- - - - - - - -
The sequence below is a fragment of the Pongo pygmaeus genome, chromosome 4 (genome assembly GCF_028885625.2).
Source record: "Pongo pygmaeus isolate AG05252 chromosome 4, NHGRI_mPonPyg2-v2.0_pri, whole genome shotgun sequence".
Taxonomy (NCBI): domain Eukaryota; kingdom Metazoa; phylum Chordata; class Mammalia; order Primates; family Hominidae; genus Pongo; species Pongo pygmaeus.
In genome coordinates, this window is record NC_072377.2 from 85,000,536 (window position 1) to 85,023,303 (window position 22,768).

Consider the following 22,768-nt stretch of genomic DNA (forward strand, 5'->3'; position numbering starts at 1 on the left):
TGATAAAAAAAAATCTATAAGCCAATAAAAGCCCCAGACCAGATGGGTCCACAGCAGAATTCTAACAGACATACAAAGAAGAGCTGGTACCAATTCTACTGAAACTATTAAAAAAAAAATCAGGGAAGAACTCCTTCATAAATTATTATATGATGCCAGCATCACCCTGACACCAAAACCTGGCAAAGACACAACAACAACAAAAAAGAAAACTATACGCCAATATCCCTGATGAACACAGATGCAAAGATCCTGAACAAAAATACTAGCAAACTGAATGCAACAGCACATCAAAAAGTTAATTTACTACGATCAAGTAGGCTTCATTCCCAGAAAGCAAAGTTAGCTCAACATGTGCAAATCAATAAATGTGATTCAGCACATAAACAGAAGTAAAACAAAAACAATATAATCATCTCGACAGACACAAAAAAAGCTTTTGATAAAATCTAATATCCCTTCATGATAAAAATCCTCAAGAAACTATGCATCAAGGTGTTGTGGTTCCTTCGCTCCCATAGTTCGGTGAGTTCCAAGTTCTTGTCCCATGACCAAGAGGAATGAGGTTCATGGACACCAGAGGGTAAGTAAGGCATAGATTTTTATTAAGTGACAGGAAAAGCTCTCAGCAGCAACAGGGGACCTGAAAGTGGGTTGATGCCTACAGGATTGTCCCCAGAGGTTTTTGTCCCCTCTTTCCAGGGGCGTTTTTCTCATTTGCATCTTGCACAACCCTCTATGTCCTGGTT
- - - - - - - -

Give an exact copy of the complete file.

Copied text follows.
The sequence below is a fragment of the Pongo pygmaeus genome, chromosome 4 (genome assembly GCF_028885625.2).
Source record: "Pongo pygmaeus isolate AG05252 chromosome 4, NHGRI_mPonPyg2-v2.0_pri, whole genome shotgun sequence".
Taxonomy (NCBI): domain Eukaryota; kingdom Metazoa; phylum Chordata; class Mammalia; order Primates; family Hominidae; genus Pongo; species Pongo pygmaeus.
In genome coordinates, this window is record NC_072377.2 from 85,000,536 (window position 1) to 85,023,303 (window position 22,768).

Consider the following 22,768-nt stretch of genomic DNA (forward strand, 5'->3'; position numbering starts at 1 on the left):
TGATAAAAAAAAATCTATAAGCCAATAAAAGCCCCAGACCAGATGGGTCCACAGCAGAATTCTAACAGACATACAAAGAAGAGCTGGTACCAATTCTACTGAAACTATTAAAAAAAAAATCAGGGAAGAACTCCTTCATAAATTATTATATGATGCCAGCATCACCCTGACACCAAAACCTGGCAAAGACACAACAACAACAAAAAAGAAAACTATACGCCAATATCCCTGATGAACACAGATGCAAAGATCCTGAACAAAAATACTAGCAAACTGAATGCAACAGCACATCAAAAAGTTAATTTACTACGATCAAGTAGGCTTCATTCCCAGAAAGCAAAGTTAGCTCAACATGTGCAAATCAATAAATGTGATTCAGCACATAAACAGAAGTAAAACAAAAACAATATAATCATCTCGACAGACACAAAAAAAGCTTTTGATAAAATCTAATATCCCTTCATGATAAAAATCCTCAAGAAACTATGCATCAAGGTGTTGTGGTTCCTTCGCTCCCATAGTTCGGTGAGTTCCAAGTTCTTGTCCCATGACCAAGAGGAATGAGGTTCATGGACACCAGAGGGTAAGTAAGGCATAGATTTTTATTAAGTGACAGGAAAAGCTCTCAGCAGCAACAGGGGACCTGAAAGTGGGTTGATGCCTACAGGATTGTCCCCAGAGGTTTTTGTCCCCTCTTTCCAGGGGCGTTTTTCTCATTTGCATCTTGCACAACCCTCTATGTCCTGGTT